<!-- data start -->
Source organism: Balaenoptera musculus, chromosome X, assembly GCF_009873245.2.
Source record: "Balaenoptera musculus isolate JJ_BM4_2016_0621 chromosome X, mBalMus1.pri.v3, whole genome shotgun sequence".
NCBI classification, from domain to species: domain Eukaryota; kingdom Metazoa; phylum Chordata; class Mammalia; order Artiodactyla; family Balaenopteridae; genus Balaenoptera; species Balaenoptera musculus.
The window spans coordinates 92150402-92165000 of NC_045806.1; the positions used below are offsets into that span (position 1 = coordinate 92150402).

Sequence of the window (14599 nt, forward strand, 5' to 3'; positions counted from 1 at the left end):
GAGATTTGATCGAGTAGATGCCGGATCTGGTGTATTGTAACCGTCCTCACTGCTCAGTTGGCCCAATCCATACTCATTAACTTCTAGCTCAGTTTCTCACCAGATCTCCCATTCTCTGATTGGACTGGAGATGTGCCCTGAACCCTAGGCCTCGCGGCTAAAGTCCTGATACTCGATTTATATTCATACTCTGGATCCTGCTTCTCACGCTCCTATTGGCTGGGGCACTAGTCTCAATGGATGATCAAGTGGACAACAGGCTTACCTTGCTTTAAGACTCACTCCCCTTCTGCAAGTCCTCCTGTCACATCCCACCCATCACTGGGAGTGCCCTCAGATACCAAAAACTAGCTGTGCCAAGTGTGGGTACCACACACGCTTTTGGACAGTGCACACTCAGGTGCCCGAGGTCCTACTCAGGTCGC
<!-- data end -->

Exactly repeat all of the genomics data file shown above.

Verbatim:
Source organism: Balaenoptera musculus, chromosome X, assembly GCF_009873245.2.
Source record: "Balaenoptera musculus isolate JJ_BM4_2016_0621 chromosome X, mBalMus1.pri.v3, whole genome shotgun sequence".
NCBI classification, from domain to species: domain Eukaryota; kingdom Metazoa; phylum Chordata; class Mammalia; order Artiodactyla; family Balaenopteridae; genus Balaenoptera; species Balaenoptera musculus.
The window spans coordinates 92150402-92165000 of NC_045806.1; the positions used below are offsets into that span (position 1 = coordinate 92150402).

Sequence of the window (14599 nt, forward strand, 5' to 3'; positions counted from 1 at the left end):
GAGATTTGATCGAGTAGATGCCGGATCTGGTGTATTGTAACCGTCCTCACTGCTCAGTTGGCCCAATCCATACTCATTAACTTCTAGCTCAGTTTCTCACCAGATCTCCCATTCTCTGATTGGACTGGAGATGTGCCCTGAACCCTAGGCCTCGCGGCTAAAGTCCTGATACTCGATTTATATTCATACTCTGGATCCTGCTTCTCACGCTCCTATTGGCTGGGGCACTAGTCTCAATGGATGATCAAGTGGACAACAGGCTTACCTTGCTTTAAGACTCACTCCCCTTCTGCAAGTCCTCCTGTCACATCCCACCCATCACTGGGAGTGCCCTCAGATACCAAAAACTAGCTGTGCCAAGTGTGGGTACCACACACGCTTTTGGACAGTGCACACTCAGGTGCCCGAGGTCCTACTCAGGTCGC